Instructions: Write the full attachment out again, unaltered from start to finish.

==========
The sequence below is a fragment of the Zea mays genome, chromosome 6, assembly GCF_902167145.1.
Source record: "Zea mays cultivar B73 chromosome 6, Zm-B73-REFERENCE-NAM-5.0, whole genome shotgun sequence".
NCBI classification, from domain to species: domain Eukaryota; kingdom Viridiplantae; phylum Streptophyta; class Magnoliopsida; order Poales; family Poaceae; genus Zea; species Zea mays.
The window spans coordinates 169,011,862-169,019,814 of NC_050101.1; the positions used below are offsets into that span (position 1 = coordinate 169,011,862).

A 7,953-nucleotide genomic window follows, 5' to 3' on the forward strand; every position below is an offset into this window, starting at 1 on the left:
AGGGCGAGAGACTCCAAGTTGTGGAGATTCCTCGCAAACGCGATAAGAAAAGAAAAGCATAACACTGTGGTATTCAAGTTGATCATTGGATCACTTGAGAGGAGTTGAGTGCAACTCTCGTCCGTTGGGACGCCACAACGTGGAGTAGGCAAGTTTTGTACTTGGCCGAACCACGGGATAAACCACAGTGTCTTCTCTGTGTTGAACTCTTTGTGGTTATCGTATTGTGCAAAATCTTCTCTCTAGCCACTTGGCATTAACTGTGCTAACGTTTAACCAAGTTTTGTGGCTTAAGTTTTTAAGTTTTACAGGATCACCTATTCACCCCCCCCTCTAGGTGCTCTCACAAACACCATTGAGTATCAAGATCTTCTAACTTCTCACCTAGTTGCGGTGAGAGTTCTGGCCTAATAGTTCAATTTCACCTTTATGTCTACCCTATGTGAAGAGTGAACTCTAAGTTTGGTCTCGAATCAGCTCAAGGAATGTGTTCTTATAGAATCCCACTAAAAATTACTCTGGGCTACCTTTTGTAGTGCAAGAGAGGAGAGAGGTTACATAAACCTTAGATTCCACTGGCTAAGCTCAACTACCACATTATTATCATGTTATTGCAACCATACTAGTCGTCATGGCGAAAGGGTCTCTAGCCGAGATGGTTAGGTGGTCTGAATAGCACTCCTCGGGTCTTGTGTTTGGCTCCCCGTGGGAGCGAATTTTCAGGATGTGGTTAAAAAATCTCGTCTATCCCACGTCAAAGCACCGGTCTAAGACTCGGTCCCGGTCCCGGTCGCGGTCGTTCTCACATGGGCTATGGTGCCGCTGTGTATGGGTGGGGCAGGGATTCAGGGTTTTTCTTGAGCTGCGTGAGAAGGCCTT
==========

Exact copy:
The sequence below is a fragment of the Zea mays genome, chromosome 6, assembly GCF_902167145.1.
Source record: "Zea mays cultivar B73 chromosome 6, Zm-B73-REFERENCE-NAM-5.0, whole genome shotgun sequence".
NCBI classification, from domain to species: domain Eukaryota; kingdom Viridiplantae; phylum Streptophyta; class Magnoliopsida; order Poales; family Poaceae; genus Zea; species Zea mays.
The window spans coordinates 169,011,862-169,019,814 of NC_050101.1; the positions used below are offsets into that span (position 1 = coordinate 169,011,862).

A 7,953-nucleotide genomic window follows, 5' to 3' on the forward strand; every position below is an offset into this window, starting at 1 on the left:
AGGGCGAGAGACTCCAAGTTGTGGAGATTCCTCGCAAACGCGATAAGAAAAGAAAAGCATAACACTGTGGTATTCAAGTTGATCATTGGATCACTTGAGAGGAGTTGAGTGCAACTCTCGTCCGTTGGGACGCCACAACGTGGAGTAGGCAAGTTTTGTACTTGGCCGAACCACGGGATAAACCACAGTGTCTTCTCTGTGTTGAACTCTTTGTGGTTATCGTATTGTGCAAAATCTTCTCTCTAGCCACTTGGCATTAACTGTGCTAACGTTTAACCAAGTTTTGTGGCTTAAGTTTTTAAGTTTTACAGGATCACCTATTCACCCCCCCCTCTAGGTGCTCTCACAAACACCATTGAGTATCAAGATCTTCTAACTTCTCACCTAGTTGCGGTGAGAGTTCTGGCCTAATAGTTCAATTTCACCTTTATGTCTACCCTATGTGAAGAGTGAACTCTAAGTTTGGTCTCGAATCAGCTCAAGGAATGTGTTCTTATAGAATCCCACTAAAAATTACTCTGGGCTACCTTTTGTAGTGCAAGAGAGGAGAGAGGTTACATAAACCTTAGATTCCACTGGCTAAGCTCAACTACCACATTATTATCATGTTATTGCAACCATACTAGTCGTCATGGCGAAAGGGTCTCTAGCCGAGATGGTTAGGTGGTCTGAATAGCACTCCTCGGGTCTTGTGTTTGGCTCCCCGTGGGAGCGAATTTTCAGGATGTGGTTAAAAAATCTCGTCTATCCCACGTCAAAGCACCGGTCTAAGACTCGGTCCCGGTCCCGGTCGCGGTCGTTCTCACATGGGCTATGGTGCCGCTGTGTATGGGTGGGGCAGGGATTCAGGGTTTTTCTTGAGCTGCGTGAGAAGGCCTT